DARK MONEY, a political thriller, examines one of the greatest present threats to American democracy: the influence of untraceable corporate money on our elections and elected officials. The film takes viewers to Montana—a frontline in the fight to preserve fair elections nationwide—to follow an intrepid local journalist working to expose the real-life impacts of the US Supreme Court’s Citizens United decision. Through this gripping story, DARK MONEY uncovers the shocking and vital truth of how American elections are bought and sold. This Sundance award-winning documentary is directed/produced by Kimberly Reed (PRODIGAL SONS) and produced by Katy Chevigny (E-TEAM).
“I’m from Montana. So, I was living in New York at the time and following what was going on in my home state. There’s actually a really strong tradition of people covering campaign finance. I was reading John’s reporting and Chuck Johnson’s reporting and that’s how I first got in touch with him. I first started making the film in 2012, I met John in 2013. I finally convinced him to go on camera in 2014 and that was because of after following this really abstract story about people who are intentionally trying to hide money – it’s not the most cinematic subject that you can think of. I had watched the All the President’s Men a couple of times…about ten times. Which is a very important film for all of us to watch these days. I saw how effective that narrative structure was, where you kind of see the world through the eyes of this investigative reporter who is digging into things. I thought he was going to be that, he was just going to be this narrative strategy, but when he went through all of this stuff in his personal life about losing his job…you see how important all of this stuff is to him, it became apparent to me John was becoming emblematic of what journalism is going through at large in the country…”
“…The whistle blower who was the star witness in the trial … she just kind of stepped out of that job [young campaign worker]. Which really was the first job she ever had, in her early 20’s, turned 21 on the job, had her first beer on the job and she just kind of stepped back from that and realized ‘wow what we were doing was really not cool,’ and she got back to Colorado where she’s from and saw how you do it above board and realized that, that what she was doing was wrong and that she needed to blow the whistle on that. I think what she did was really brave. We as the general public and I hope that you feel this way after the seeing the film, we are lucky that we can see what actually happens because of whistleblowers like her. All of us are very lucky that we can see the benefit of what shows up in a box of stolen documents in a meth house in Colorado…that we can actually piece together the game plan for how a lot of these political campaigns are run, and run on a routine basis these days. I mean this is pretty much the typical game plan to run political campaigns if you’re a campaign consultant. What really motivated me to tell the story is that it’s so rare that you get a chance to connect all of these dots… I think a lot of us probably sense there’s a lot of corruption, ‘I bet this is going on, but I’m not quite sure,’ we had a chance to say ‘yes it is, this stuff is going on, this is how it works,’ this is how a couple of people with a bunch of money, working anonymously, can move elections and defy and drown out the will of everyday folks who are supposed to be apart of a healthy functioning democracy. Having the chance to tell this story was a really special opportunity. The fact that it ends up with this trial with Sarah, the whistle blower and had this natural drama to it made it even more exciting for us to chase.” -Filmmaker Kim Reed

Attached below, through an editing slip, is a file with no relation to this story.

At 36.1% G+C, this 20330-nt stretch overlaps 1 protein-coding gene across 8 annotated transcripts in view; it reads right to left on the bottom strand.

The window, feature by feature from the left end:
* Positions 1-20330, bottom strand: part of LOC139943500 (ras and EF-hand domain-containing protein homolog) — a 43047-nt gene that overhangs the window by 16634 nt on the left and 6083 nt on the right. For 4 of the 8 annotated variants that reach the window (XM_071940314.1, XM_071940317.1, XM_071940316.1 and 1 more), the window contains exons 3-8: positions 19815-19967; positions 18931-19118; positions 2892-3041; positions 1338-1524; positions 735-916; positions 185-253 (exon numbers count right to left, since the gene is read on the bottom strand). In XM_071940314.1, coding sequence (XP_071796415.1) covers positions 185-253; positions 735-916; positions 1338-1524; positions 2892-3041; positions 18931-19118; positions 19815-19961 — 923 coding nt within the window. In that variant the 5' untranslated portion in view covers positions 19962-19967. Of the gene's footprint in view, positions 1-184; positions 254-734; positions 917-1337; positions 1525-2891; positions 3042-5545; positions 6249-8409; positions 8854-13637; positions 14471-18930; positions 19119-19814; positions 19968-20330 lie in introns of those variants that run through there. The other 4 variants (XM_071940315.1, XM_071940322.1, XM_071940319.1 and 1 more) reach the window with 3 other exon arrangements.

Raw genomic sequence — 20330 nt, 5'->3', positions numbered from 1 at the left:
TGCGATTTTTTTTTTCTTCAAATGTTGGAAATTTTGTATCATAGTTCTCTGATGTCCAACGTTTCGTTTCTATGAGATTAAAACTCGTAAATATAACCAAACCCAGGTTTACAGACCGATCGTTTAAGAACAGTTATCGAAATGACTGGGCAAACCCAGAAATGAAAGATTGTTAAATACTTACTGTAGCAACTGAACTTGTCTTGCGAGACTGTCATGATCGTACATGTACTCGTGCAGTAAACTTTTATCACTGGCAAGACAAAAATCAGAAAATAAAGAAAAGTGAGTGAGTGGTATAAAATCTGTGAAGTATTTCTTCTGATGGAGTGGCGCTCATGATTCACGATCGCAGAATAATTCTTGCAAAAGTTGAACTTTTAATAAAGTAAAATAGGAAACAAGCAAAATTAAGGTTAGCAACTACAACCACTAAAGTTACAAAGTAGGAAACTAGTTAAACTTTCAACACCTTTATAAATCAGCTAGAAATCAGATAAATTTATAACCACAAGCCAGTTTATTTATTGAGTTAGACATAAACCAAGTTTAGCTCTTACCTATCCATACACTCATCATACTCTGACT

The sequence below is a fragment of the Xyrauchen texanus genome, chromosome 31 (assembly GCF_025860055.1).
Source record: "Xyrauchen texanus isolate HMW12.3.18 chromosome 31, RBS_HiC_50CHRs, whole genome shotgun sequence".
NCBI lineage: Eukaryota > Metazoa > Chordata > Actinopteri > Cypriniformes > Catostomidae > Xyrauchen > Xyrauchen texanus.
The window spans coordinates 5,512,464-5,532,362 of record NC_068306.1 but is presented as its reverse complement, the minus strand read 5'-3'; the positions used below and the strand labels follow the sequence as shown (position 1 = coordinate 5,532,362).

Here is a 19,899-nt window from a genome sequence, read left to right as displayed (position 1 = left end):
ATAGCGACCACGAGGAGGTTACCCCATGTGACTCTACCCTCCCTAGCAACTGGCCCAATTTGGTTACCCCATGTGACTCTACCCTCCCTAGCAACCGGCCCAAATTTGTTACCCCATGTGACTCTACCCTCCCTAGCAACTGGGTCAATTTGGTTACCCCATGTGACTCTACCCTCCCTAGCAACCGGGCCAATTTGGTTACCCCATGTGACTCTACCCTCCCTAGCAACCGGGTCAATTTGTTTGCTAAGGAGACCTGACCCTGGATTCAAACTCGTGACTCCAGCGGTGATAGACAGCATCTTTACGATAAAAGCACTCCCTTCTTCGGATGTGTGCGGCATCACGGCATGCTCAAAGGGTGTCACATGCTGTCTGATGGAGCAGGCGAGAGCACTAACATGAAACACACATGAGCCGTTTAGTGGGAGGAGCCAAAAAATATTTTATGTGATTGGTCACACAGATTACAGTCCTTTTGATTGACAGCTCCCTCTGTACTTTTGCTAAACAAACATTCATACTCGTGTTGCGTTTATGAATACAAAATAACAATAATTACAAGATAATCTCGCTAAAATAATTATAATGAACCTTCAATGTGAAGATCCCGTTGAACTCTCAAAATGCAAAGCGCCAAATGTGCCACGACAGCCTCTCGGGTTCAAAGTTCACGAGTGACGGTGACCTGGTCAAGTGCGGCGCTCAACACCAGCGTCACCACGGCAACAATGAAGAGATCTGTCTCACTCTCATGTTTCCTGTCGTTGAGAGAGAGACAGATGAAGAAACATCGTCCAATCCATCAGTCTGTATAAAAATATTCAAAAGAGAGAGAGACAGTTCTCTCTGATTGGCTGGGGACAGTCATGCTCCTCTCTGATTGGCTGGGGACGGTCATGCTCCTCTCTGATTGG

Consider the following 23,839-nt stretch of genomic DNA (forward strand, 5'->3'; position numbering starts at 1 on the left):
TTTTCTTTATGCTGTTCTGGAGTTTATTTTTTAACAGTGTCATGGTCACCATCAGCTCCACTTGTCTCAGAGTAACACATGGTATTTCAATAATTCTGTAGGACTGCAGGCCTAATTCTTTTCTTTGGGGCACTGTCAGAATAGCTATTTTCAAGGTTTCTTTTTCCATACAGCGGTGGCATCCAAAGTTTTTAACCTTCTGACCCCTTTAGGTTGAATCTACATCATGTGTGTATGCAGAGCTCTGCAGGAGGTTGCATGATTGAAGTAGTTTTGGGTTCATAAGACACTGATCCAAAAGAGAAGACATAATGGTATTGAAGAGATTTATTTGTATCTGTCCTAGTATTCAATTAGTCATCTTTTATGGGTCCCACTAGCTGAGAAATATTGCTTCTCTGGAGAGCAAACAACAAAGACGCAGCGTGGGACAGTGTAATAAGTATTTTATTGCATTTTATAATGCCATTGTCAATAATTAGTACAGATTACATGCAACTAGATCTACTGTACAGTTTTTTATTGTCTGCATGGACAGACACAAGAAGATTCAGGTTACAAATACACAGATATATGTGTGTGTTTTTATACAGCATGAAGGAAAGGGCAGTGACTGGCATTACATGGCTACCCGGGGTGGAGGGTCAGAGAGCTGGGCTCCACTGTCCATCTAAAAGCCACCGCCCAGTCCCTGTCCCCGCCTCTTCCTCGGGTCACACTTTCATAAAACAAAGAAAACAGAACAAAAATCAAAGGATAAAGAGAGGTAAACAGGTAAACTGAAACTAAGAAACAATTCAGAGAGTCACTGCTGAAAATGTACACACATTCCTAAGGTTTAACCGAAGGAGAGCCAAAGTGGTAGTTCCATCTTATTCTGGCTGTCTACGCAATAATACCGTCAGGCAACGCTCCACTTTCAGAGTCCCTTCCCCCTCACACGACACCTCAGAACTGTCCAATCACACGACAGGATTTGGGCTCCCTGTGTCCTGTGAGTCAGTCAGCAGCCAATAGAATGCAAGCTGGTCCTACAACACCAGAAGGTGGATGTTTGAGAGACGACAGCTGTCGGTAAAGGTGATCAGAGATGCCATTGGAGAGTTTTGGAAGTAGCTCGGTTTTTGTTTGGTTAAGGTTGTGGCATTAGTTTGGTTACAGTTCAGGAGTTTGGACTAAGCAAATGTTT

Q: I’m wondering if you can talk a little bit about Dark Money and the Kavanaugh nomination?
Kim: The way that Dark Money really started functioning is in candidate elections… One of the things that I have seen just from my own personal experience since working on this film since 2012 is the way that exploitation of this dark money loophole has changed and migrated and got more and more expert. One of the big shifts that I saw personally and that we’re seeing nationwide, and you’re certainly seeing it here in North Carolina is that it moved just from operating in candidate elections to really starting to move policy decisions. We’re seeing the influence of dark money increase in all of these aspects of our public life and our civil life.
Q: What suggestions do you have for focusing on hope in North Carolina?
Kim: I’m so glad you’re getting that sense of hope because that’s what it’s all about. I don’t want y’all to be too bummed out. There’s a lot that we can do. One thing, the most important thing, is transparency. One of the things that a lot of people don’t realize is that even within the citizen’s united decision that whole decision is built on transparency. It’s built on disclosure. There’s an 8:1 opinion that says ‘yeah all of this works’ only because we’re assuming that there’s going to be this disclosure. If you don’t have this disclosure if you dont know where the money is coming from then the whole system falls apart and that’s what has been happening because they haven’t been enforcing those disclosure laws in most states. Hold your elected officials accountable and make sure they know the rules of the game. If you’re going to run for office, you’re going to need to have a position on this. That kind of flips the script, voter education, this media awareness. The next big step, there are some folks from American Promise here – go to DarkMoneyFilm.com and there’s a page called Get Involved and there’s a list of a lot of organizations where you can get involved, one of which is American Promise.
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blog post and photography by a/ staff kristen m. bryant